Graduate Students Research Presentation Series

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Reyes, Ronald
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Latin American Urbanism Symposium

Liminality in Latin America’s Global Cities: constructed and imagined borderlands of the formal and the informal

This Symposium focuses on multidisciplinary approaches to urban studies in Latin America, with an emphasis on the dynamics of contemporary urban-rural environments. This year the symposium focuses on the space "in-between" and transitions between formal and informal systems. Rapid development, rural-urban migration, and urban growth during recent decades have created conflicts between formal and informal economic and political systems, social structures, and built environments in Latin America's "global cities." Through a series of lectures during the semester and a summary panel discussion, the symposium will explore multiple aspects of: economic and environmental justice; race, ethnicity, and class; citizenship, the state, transnationalism, and rural-urban transformations, among other topics.

This Symposium is organized by the Department of Architecture and the Department of Anthropology at Iowa State University.

Contact Silvina Lopez Barrera at


“Border City: Ciudad Bolivar, Bogota, Colombia”


In the last 15 years, Bogotá went from being renown for corrupt governance and urban chaos to being a model for visionary politics and progressive urban planning. In this document I will analyze Bogotá’s turnaround and evaluate some of the main challenges that the city still faces, specifically considering the case of one of its largest and poorest areas like Ciudad Bolivar.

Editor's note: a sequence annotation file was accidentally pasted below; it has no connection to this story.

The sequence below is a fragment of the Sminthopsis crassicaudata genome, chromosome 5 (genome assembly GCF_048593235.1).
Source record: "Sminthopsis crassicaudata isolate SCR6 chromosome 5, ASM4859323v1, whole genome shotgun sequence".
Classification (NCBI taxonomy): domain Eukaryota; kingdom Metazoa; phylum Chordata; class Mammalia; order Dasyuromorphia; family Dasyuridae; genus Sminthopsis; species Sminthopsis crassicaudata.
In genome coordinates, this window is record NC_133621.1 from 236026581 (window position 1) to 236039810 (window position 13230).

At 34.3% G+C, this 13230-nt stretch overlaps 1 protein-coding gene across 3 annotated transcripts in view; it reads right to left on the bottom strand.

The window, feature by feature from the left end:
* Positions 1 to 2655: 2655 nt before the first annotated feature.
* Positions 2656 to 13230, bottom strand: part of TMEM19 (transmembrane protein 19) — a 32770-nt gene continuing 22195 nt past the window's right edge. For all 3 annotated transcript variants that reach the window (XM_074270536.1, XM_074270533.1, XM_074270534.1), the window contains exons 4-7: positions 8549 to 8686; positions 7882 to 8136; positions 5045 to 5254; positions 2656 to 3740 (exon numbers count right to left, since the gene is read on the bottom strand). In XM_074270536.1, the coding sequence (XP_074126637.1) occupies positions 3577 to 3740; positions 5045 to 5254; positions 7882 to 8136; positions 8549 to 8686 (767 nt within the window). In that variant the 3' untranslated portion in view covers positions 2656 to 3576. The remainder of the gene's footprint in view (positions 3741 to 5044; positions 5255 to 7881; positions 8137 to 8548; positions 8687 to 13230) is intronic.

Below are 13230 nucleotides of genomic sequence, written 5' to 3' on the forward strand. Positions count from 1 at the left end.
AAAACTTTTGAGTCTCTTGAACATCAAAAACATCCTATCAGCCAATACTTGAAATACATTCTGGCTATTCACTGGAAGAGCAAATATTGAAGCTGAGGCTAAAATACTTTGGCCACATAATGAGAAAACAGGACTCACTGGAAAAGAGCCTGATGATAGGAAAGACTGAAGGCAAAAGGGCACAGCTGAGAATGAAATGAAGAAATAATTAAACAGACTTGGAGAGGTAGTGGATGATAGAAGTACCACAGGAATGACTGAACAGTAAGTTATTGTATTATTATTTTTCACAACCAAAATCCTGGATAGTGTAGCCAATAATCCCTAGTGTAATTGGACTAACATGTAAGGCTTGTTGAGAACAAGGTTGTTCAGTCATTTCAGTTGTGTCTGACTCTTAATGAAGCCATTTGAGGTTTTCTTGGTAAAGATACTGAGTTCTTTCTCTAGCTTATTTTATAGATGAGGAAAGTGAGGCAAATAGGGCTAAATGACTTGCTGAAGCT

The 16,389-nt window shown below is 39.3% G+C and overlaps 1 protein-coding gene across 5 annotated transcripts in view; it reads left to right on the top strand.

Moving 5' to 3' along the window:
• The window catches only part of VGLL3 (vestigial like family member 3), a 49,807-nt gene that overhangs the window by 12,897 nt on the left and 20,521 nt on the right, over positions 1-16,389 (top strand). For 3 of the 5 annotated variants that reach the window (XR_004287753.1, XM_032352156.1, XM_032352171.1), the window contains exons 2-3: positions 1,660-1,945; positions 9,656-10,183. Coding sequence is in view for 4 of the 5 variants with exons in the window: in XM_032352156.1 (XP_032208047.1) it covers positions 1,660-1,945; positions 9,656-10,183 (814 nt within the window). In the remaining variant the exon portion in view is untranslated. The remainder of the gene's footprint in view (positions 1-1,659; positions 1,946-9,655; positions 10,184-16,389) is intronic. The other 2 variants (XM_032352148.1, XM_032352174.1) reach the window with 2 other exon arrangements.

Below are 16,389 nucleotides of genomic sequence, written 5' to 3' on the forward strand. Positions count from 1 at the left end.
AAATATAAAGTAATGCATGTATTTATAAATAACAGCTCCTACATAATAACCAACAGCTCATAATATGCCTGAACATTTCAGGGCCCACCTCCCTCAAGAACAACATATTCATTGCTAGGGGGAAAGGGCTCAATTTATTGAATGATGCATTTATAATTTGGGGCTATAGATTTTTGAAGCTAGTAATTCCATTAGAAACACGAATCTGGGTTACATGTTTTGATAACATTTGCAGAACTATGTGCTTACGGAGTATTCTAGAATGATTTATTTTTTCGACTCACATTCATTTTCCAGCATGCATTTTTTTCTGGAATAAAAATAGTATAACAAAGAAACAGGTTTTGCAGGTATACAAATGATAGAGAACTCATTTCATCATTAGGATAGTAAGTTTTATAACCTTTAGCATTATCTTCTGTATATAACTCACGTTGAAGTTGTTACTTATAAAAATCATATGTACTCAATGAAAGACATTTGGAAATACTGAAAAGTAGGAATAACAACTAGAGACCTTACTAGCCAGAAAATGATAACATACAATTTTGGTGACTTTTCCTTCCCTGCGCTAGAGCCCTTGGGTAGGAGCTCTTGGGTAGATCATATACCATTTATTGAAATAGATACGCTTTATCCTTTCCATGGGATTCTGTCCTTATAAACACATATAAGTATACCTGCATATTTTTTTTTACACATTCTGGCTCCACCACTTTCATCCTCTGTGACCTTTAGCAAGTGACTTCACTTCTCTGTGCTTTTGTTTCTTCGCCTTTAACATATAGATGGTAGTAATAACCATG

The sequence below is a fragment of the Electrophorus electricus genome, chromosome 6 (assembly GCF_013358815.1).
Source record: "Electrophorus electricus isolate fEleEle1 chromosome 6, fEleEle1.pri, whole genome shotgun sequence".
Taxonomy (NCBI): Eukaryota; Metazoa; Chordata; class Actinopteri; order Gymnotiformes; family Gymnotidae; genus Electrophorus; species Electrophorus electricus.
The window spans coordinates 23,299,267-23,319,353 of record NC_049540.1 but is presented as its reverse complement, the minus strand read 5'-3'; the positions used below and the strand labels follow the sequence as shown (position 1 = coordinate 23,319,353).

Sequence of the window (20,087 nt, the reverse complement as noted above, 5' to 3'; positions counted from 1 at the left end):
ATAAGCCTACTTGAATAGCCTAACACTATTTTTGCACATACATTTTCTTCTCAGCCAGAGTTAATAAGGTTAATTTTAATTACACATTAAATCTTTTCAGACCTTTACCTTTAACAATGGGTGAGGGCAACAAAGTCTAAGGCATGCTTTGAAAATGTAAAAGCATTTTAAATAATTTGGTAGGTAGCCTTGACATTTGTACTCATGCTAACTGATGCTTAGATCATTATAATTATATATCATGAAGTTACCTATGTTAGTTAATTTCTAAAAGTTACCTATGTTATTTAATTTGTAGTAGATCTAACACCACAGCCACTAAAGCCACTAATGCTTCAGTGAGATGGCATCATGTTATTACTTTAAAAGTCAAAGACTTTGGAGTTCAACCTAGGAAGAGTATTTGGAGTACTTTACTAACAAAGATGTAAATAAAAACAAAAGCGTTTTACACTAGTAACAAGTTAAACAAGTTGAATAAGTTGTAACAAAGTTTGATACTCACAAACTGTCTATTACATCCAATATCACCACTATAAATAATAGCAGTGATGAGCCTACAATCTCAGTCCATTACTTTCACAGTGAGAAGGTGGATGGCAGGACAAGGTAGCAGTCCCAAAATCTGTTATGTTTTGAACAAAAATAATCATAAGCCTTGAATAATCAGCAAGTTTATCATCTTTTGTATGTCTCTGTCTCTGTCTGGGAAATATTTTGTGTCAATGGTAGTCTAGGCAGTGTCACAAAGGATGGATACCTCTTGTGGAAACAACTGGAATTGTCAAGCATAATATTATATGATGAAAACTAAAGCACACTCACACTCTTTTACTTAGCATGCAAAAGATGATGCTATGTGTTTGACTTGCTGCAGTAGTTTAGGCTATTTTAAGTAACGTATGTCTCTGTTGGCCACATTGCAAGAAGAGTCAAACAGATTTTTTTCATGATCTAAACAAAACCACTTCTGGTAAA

I will present Ciudad Bolivar and its informal urbanization. I will assess the opportunities and challenges represented by the participatory model of planning and policy-making adopted by the Colombian government in the last decade. I will focus on the difficulties of engaging citizens in the democratic process in economically depressed areas. Finally, I will suggest possible ways of bridging the communication gap between the informal city and political institutions.

Bogotá has experienced tremendous growth in the past century. Today, it is a thriving capital city of more than 7 million people, half of which are poor, according to the Department of City Planning. The city’s population has grown tremendously in the last decades as armed conflict intensified in the countryside forcing many Colombians to migrate to urban centers.

In the midst of Colombia’s ongoing-armed conflict, which spans more than fifty years, Bogotá is the country’s main economic driver, along with the other major urban centers (Medellin, Barranquilla, Cali). Good urban governance has reduced corruption in the administrations, stabilized the economy, and encouraged foreign investment. The financial, industrial, communication and retail sectors provide a decent living for the part of the population employed in the formal sector. Colombia’s GDP growth was one of the highest in Latin America in 2004.[1] The economy of Bogota is not as bad as it could be given the national context. However, one of Bogotá’s main issues is economic disparity. More than half of the population works in the informal sector and about, as many are poor.

[1] Economist Intelligence Unit, Country Profile: Colombia, December 2003 & CIA World Fact Book: Colombia, May 2003